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Working to ensure steady water and electricity supply

Date: 2023-02-01 16:09:53

Working to ensure steady water and electricity supply

I WOULD like to apologise to all the City’s customers who are experiencing intermittent provision of basic services such as electricity and water. The City buys electricity from the national power utility, Eskom, to the tune of R13.2 billion per year.
We then subsequently provide this electricity to customers in accordance with tariffs prescribed by NERSA. The power utility has recently experienced several breakdowns at seven of its coal powered stations. 

This has resulted in Eskom resorting to opening its gas turbines to keep the lights on, which is an expensive exercise. The
breakdowns have resulted in the deficit of just over 5000 megawatts from the national grid. This has led to stage six load shedding being introduced. We were then compelled by this announcement to cut power in accordance with our load shedding schedule. This is a decision that is always difficult to take because we fully understand the negative impact it
has on paying customers. 

The implementation of load shedding has a domino effect on the provision of many basic services. For instance, we require
power to pump water to various reservoirs from treatment plants. This is among the reason there has been a surge of areas experiencing outages. This impacts negatively on sewerage pump stations that need power to pump raw sewerage to waste water treatment works. Electricity infrastructure is not designed to be switched on and off frequently. What is also compounding our woes is that when the power is restored after load shedding, there is usually an increase in demand because households rush to use different appliances simultaneously.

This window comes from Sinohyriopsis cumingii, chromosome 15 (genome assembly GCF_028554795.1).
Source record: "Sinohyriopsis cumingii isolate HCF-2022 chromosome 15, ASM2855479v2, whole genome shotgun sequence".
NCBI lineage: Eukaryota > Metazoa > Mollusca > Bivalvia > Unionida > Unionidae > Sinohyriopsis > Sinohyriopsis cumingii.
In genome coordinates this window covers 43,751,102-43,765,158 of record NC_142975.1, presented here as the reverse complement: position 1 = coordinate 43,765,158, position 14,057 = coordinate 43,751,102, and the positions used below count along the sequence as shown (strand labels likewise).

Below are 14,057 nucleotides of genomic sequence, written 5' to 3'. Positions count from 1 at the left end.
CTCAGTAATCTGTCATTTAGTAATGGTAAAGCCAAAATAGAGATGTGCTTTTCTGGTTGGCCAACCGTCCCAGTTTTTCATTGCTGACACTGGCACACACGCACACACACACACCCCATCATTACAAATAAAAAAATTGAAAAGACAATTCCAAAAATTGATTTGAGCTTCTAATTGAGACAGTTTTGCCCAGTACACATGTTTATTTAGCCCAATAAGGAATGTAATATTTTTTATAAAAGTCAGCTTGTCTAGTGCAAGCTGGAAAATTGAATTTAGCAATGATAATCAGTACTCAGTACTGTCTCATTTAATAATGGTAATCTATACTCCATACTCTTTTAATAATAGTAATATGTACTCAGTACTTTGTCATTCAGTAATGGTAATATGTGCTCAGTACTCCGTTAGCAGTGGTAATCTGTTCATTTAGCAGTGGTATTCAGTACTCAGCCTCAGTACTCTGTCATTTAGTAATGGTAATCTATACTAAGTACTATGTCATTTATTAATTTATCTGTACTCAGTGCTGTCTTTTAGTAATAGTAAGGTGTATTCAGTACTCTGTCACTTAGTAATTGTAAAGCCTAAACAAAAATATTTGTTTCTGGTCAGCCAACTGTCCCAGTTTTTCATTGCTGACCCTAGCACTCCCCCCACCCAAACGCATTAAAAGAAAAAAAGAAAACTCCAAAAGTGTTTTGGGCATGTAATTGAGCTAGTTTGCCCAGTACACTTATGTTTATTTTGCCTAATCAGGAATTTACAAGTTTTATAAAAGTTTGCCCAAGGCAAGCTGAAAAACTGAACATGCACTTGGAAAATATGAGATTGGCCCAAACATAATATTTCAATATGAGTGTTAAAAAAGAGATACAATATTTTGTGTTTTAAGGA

This overloads the system, resulting in some mini substations tripping while others burst completely. Our teams also
have their hands full battling cable theft which causes some clients to endure power outages outside of the load shedding schedule. Illegal connections are also creating problems for the electricity grid. Every year more than seven percent of our power is stolen. We disconnect illegal connections daily, but as soon as we turn our backs, communities reconnect again. It is a collective responsibility to nip this scourge in the bud.

Last year we introduced water rationing in several areas that are serviced by the Durban Heights Water Treatment Works. This was because of the uMgeni Water Board being unable to provide us with enough water as per our contract with them. This was after they decommissioned Reservoir 3 for refurbishment. This is a huge reservoir and without it, the City
had to rely on two reservoirs which battled to meet the demand. The flood damage to two water aqueducts that delivered raw water from Nagle Dam to this facility for treatment added to their problems.

We are elated that Reservoir 3 has since been recommissioned and one aqueduct is also back on track. Work is at an advanced stage to get the other aqueduct to feed the system by June. These new developments are therefore going to assist in alleviating water rationing in affected areas. In the meanwhile, we are building capacity at all our reservoirs and
are working towards ensuring that the system is stabilised soon.